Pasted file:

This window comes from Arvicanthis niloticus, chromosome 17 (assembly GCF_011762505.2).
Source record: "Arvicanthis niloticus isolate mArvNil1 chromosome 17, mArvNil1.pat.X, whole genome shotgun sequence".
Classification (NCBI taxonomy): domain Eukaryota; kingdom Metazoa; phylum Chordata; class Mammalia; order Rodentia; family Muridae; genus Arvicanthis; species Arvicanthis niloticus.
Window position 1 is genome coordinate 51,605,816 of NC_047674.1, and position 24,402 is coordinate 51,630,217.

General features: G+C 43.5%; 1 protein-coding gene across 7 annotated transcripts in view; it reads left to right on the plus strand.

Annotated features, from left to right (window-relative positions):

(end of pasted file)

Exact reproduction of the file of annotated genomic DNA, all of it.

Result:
This window comes from Arvicanthis niloticus, chromosome 17 (assembly GCF_011762505.2).
Source record: "Arvicanthis niloticus isolate mArvNil1 chromosome 17, mArvNil1.pat.X, whole genome shotgun sequence".
Classification (NCBI taxonomy): domain Eukaryota; kingdom Metazoa; phylum Chordata; class Mammalia; order Rodentia; family Muridae; genus Arvicanthis; species Arvicanthis niloticus.
Window position 1 is genome coordinate 51,605,816 of NC_047674.1, and position 24,402 is coordinate 51,630,217.

General features: G+C 43.5%; 1 protein-coding gene across 7 annotated transcripts in view; it reads left to right on the plus strand.

Annotated features, from left to right (window-relative positions):